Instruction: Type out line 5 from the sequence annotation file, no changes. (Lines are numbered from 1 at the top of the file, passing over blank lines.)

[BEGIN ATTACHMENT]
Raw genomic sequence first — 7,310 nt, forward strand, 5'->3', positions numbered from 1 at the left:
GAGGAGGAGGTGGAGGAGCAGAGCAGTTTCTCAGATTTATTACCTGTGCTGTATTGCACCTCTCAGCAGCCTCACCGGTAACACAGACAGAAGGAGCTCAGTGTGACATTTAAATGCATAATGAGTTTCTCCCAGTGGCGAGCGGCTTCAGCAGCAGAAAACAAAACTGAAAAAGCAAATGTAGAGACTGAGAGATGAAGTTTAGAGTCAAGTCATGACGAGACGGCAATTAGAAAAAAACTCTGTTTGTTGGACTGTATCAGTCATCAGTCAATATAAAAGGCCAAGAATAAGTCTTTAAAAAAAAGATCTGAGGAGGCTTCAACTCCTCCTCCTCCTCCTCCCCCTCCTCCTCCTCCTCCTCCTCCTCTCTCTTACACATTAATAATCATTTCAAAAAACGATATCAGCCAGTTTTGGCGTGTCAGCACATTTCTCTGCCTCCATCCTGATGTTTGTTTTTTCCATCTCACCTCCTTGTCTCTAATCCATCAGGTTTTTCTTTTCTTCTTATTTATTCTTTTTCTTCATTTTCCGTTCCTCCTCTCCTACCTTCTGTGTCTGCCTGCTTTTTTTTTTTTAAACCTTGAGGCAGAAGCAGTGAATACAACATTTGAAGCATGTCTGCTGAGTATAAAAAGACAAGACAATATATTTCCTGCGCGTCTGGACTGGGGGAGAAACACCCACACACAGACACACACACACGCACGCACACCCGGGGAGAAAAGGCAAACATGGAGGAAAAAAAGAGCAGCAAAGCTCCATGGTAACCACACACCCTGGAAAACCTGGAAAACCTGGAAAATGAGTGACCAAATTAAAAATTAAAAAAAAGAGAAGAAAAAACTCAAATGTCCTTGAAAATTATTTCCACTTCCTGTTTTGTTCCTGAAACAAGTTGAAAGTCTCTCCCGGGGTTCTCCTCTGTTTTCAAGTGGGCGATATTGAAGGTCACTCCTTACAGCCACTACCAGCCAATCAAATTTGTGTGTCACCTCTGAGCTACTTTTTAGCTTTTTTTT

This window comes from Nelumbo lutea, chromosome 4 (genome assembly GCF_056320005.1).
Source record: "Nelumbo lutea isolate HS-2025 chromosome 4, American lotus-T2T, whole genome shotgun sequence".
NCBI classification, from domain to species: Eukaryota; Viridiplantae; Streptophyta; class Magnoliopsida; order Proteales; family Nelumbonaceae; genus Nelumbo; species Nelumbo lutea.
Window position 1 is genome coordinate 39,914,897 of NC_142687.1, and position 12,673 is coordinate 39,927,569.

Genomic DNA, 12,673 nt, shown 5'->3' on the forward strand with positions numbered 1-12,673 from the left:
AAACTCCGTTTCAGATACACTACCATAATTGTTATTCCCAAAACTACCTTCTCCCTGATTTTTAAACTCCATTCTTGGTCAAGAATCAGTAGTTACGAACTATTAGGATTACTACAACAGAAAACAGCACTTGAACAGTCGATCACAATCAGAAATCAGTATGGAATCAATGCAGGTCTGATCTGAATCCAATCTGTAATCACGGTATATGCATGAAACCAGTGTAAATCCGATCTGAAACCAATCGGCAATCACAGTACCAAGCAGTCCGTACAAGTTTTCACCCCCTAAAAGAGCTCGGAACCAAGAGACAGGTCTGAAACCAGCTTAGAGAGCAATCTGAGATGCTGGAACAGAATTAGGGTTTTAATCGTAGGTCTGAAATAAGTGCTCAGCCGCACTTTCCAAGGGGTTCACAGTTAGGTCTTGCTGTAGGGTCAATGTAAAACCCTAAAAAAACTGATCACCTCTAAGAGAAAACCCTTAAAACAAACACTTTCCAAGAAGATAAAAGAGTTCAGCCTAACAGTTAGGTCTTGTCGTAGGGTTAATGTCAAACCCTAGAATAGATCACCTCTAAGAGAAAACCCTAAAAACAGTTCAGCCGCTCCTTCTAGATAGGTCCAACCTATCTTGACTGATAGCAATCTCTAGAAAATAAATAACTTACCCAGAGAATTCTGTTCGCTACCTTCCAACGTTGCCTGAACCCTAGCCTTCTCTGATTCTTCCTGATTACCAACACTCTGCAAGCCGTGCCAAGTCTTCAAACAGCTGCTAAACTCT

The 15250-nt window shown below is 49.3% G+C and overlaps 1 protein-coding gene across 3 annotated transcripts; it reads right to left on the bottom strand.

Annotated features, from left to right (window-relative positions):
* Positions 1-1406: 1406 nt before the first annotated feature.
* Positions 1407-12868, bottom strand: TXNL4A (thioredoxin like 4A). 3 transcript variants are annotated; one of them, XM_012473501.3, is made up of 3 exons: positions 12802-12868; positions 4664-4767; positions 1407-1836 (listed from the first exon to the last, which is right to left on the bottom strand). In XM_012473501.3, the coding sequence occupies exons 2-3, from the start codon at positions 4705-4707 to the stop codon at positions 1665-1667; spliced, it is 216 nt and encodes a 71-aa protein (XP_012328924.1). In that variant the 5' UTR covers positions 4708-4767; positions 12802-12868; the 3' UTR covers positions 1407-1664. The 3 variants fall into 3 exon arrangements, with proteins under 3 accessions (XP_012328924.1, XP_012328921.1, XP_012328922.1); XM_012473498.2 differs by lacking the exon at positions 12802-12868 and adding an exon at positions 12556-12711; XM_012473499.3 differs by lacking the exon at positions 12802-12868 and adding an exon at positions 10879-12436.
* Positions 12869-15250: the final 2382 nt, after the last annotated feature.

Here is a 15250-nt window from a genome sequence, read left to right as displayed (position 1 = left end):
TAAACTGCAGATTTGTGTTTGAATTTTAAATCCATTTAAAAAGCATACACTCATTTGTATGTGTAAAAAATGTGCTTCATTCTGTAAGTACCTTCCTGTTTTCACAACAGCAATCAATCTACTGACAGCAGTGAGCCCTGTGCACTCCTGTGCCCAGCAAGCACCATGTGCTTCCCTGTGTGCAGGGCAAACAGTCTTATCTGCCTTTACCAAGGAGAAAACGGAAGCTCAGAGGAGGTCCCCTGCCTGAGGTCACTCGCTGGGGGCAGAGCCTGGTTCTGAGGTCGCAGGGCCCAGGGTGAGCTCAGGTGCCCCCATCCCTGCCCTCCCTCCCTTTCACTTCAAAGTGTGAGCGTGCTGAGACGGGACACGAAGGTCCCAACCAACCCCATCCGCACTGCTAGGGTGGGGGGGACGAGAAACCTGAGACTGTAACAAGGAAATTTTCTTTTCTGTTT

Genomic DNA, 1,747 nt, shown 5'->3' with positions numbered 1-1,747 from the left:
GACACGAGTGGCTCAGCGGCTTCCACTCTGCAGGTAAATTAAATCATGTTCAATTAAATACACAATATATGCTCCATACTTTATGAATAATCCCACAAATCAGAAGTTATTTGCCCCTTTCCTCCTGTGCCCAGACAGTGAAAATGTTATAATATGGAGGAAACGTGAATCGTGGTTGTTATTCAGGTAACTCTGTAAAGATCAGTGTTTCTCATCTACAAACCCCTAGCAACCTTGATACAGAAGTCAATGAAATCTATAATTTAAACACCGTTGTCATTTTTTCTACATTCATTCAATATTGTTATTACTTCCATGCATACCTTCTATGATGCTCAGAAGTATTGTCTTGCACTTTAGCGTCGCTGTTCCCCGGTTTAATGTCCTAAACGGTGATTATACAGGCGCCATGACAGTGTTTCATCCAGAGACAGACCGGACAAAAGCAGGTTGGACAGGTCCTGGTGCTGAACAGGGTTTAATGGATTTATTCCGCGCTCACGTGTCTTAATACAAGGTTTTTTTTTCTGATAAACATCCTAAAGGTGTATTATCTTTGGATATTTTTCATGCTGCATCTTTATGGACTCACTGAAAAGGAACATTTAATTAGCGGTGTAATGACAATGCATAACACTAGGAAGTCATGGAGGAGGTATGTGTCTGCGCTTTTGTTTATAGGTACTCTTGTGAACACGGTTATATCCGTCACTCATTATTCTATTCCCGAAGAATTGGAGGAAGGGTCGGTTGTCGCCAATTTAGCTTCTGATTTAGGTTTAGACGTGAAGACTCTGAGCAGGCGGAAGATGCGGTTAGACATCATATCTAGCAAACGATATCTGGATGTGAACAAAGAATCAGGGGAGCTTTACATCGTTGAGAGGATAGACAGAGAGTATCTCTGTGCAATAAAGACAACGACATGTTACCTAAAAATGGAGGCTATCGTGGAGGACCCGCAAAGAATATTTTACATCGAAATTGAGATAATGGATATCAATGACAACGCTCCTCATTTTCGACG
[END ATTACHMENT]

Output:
NCBI classification, from domain to species: Eukaryota; Viridiplantae; Streptophyta; class Magnoliopsida; order Proteales; family Nelumbonaceae; genus Nelumbo; species Nelumbo lutea.